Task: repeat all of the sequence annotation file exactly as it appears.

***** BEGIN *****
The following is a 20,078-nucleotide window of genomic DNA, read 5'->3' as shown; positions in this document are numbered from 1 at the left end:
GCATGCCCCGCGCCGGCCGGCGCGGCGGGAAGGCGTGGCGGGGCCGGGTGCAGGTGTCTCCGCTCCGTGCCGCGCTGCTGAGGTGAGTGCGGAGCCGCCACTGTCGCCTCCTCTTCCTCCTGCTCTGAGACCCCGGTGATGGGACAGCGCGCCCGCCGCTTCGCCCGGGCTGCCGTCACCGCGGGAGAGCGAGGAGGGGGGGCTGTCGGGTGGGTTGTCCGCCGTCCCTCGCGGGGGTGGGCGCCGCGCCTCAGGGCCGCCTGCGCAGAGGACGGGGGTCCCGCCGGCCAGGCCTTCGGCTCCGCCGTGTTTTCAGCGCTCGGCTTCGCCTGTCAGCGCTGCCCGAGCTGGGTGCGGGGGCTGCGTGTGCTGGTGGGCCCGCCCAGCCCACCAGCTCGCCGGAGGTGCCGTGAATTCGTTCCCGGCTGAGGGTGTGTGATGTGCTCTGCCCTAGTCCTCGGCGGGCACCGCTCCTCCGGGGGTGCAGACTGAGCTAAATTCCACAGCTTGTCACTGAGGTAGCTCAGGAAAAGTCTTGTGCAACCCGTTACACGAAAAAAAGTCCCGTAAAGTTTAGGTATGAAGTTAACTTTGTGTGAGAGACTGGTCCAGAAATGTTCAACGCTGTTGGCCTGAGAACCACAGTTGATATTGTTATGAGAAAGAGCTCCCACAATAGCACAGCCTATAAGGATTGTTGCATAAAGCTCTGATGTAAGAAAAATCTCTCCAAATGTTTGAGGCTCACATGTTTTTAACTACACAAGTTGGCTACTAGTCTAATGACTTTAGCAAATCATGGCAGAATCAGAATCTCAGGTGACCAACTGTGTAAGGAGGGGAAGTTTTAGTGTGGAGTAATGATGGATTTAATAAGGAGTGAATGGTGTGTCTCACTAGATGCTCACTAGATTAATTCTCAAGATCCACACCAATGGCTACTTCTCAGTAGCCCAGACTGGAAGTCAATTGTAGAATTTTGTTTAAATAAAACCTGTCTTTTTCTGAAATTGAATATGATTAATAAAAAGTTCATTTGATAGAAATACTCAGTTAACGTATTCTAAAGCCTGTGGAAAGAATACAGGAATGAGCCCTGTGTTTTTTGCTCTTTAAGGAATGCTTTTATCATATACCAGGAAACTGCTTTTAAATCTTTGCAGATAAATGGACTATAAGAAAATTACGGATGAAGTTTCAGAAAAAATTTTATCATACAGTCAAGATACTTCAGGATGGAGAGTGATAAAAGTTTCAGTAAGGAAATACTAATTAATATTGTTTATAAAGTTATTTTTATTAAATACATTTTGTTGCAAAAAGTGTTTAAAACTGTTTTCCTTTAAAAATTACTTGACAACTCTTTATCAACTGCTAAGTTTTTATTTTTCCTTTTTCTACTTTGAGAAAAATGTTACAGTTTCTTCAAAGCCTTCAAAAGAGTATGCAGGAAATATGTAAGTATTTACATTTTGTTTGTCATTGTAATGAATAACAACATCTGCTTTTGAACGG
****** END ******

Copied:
The following is a 20,078-nucleotide window of genomic DNA, read 5'->3' as shown; positions in this document are numbered from 1 at the left end:
GCATGCCCCGCGCCGGCCGGCGCGGCGGGAAGGCGTGGCGGGGCCGGGTGCAGGTGTCTCCGCTCCGTGCCGCGCTGCTGAGGTGAGTGCGGAGCCGCCACTGTCGCCTCCTCTTCCTCCTGCTCTGAGACCCCGGTGATGGGACAGCGCGCCCGCCGCTTCGCCCGGGCTGCCGTCACCGCGGGAGAGCGAGGAGGGGGGGCTGTCGGGTGGGTTGTCCGCCGTCCCTCGCGGGGGTGGGCGCCGCGCCTCAGGGCCGCCTGCGCAGAGGACGGGGGTCCCGCCGGCCAGGCCTTCGGCTCCGCCGTGTTTTCAGCGCTCGGCTTCGCCTGTCAGCGCTGCCCGAGCTGGGTGCGGGGGCTGCGTGTGCTGGTGGGCCCGCCCAGCCCACCAGCTCGCCGGAGGTGCCGTGAATTCGTTCCCGGCTGAGGGTGTGTGATGTGCTCTGCCCTAGTCCTCGGCGGGCACCGCTCCTCCGGGGGTGCAGACTGAGCTAAATTCCACAGCTTGTCACTGAGGTAGCTCAGGAAAAGTCTTGTGCAACCCGTTACACGAAAAAAAGTCCCGTAAAGTTTAGGTATGAAGTTAACTTTGTGTGAGAGACTGGTCCAGAAATGTTCAACGCTGTTGGCCTGAGAACCACAGTTGATATTGTTATGAGAAAGAGCTCCCACAATAGCACAGCCTATAAGGATTGTTGCATAAAGCTCTGATGTAAGAAAAATCTCTCCAAATGTTTGAGGCTCACATGTTTTTAACTACACAAGTTGGCTACTAGTCTAATGACTTTAGCAAATCATGGCAGAATCAGAATCTCAGGTGACCAACTGTGTAAGGAGGGGAAGTTTTAGTGTGGAGTAATGATGGATTTAATAAGGAGTGAATGGTGTGTCTCACTAGATGCTCACTAGATTAATTCTCAAGATCCACACCAATGGCTACTTCTCAGTAGCCCAGACTGGAAGTCAATTGTAGAATTTTGTTTAAATAAAACCTGTCTTTTTCTGAAATTGAATATGATTAATAAAAAGTTCATTTGATAGAAATACTCAGTTAACGTATTCTAAAGCCTGTGGAAAGAATACAGGAATGAGCCCTGTGTTTTTTGCTCTTTAAGGAATGCTTTTATCATATACCAGGAAACTGCTTTTAAATCTTTGCAGATAAATGGACTATAAGAAAATTACGGATGAAGTTTCAGAAAAAATTTTATCATACAGTCAAGATACTTCAGGATGGAGAGTGATAAAAGTTTCAGTAAGGAAATACTAATTAATATTGTTTATAAAGTTATTTTTATTAAATACATTTTGTTGCAAAAAGTGTTTAAAACTGTTTTCCTTTAAAAATTACTTGACAACTCTTTATCAACTGCTAAGTTTTTATTTTTCCTTTTTCTACTTTGAGAAAAATGTTACAGTTTCTTCAAAGCCTTCAAAAGAGTATGCAGGAAATATGTAAGTATTTACATTTTGTTTGTCATTGTAATGAATAACAACATCTGCTTTTGAACGG